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To trace last group of Lacquer Farmers in Northwestern Hunan

Editor:Sharon Lee
Updated:2010/2/21 10:26:32

Lacquerware was widely used in Chinese people¡¯s daily life in those ancient days. To make lacquerware, people reap natural sap from lacquer trees. As the sap is mainly made up of urushiol, laccase, gumminess and moisture, it has properties of moisture resistance, thermostability, corrosion resistance and so on. It is then made into different colors and applied to the surfaces of various goods, creatingcolored wares for daily use or dazzling handicrafts and art.

Lacquerware boasts a long history. According to relevant records, lacquer wares had already been used in the Xia Dynasty under the reign of Yu (the legendary founder of the Xia Dynasty, best remembered for teaching the people flood control techniques to tameChina's rivers and lakes) over 4,200 years ago, andthey were used more frequently in the Warring States Period.

 In the Han Dynasty, lacquerware was employed for daily use, and gained in popularity from then on. During the Tang Dynasty, the making of lacquerware developed significantly. After the Song, Yuan and Ming Dynasties, there were more than 20 different styles of lacquerware.


In Da¡¯an Country, the farming of lacquer trees was once well-established. Considering the number of products harvested from such trees, they deserve the description ¡°fruitful¡±. When they are blown away, more lacquer trees grow up. The lacquer trees prefer to grow above the altitude of 800 meters. Da¡¯an Village is located at the altitude of 1,036 meters, near the highest mountain --- Daling Mountain (in the Xiangxi Autonomous Prefecture). There used to be a lot of lacquer trees growing there. The old industry of harvesting lacquer is said to have taken place there for about 600 years, or longer.

Nowadays in Da¡¯an, cured tobacco stretches across almost all the places where the lacquer trees used to grow.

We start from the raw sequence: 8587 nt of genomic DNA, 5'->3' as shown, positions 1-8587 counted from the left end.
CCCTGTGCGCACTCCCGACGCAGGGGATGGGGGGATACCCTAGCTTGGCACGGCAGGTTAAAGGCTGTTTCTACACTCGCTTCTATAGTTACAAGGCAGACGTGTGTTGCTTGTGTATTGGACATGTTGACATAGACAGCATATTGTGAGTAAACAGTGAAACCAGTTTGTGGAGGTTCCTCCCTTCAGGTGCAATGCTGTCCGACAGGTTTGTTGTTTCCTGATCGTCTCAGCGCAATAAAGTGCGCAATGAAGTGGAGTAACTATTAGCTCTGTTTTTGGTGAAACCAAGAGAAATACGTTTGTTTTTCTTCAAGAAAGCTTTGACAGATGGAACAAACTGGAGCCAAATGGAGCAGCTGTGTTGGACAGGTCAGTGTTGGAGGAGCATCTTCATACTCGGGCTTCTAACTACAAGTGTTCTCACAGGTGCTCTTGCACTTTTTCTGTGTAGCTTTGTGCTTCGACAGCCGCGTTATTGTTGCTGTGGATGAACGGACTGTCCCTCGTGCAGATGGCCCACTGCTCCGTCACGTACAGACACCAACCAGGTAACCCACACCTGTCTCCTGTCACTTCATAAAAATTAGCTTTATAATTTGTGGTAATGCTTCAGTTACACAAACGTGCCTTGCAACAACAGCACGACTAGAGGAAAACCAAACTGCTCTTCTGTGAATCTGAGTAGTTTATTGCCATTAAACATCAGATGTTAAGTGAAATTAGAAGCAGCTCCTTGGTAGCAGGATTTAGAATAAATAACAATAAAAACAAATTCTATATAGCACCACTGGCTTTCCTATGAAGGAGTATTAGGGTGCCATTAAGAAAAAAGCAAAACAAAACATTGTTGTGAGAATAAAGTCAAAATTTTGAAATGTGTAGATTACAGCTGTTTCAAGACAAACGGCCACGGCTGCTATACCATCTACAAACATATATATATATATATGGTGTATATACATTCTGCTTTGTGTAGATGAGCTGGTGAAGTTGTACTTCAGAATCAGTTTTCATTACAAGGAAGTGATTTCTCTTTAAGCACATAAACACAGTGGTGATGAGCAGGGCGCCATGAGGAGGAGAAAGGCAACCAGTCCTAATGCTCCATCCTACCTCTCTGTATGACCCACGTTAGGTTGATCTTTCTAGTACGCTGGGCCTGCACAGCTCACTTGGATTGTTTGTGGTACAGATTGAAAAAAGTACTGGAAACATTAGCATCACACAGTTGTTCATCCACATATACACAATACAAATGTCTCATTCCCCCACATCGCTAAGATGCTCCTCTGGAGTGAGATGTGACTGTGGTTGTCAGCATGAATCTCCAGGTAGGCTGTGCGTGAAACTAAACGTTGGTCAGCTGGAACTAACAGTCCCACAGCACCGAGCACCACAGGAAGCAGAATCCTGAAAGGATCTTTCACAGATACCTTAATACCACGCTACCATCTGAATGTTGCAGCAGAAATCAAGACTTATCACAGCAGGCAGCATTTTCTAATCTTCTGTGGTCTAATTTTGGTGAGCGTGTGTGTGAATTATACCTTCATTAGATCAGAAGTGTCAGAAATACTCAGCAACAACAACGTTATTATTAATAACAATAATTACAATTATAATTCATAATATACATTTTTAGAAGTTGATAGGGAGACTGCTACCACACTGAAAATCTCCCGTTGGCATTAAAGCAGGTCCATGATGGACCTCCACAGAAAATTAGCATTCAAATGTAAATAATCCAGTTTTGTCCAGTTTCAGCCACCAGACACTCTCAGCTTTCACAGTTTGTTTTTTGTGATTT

The oldest lacquer farmer in Da¡¯an Country is 79 year-old Li Siyan, who lives in Dahong Village. He has contracted one or two hundred lacquer trees originally owned by Guo Youshu in Taoziping, 20 li (a Chinese unit of length, Chinese mile, = 10 kilometers) away from his home. When the lacquer-reaping season comes, the old man, a bit crippled, walks alone on this mountain road to his trees.

The procedure of lacquer-collecting is not that complicated, but it is demanding, for both hands and feet are needed. The collector is in the tree, a lacquer bobbin hanging in one hand, with the scraper in one hand and the clam shell in the other. Two hands cooperate to scrape the lacquer quickly into the bobbin.
The first step of lacquer-reaping is to ¡°cut an opening,¡± which is done by taking the bark off the lacquer tree. The first sap to seep through is not collected because of its low lacquer content. Seven days later, ¡°the first cut¡± can be initiated. The first cut is quite narrow, only about 2 centimeters wide and 6 centimeters long.


Then the farmer will set the tray (clam shell) by thrusting it into the tree 3 centimeters below the cut.


After that, another cut is made every 8 days, and after the completion of each year¡¯s sap-reaping, many wide ¡°thrush eyes¡± are left on the trees.


The sap running out of the lacquer trees is milk white. But when it flows to the clam shell, part of it changes color in less than 5 minutes, looking like silver grain, soft and clear.









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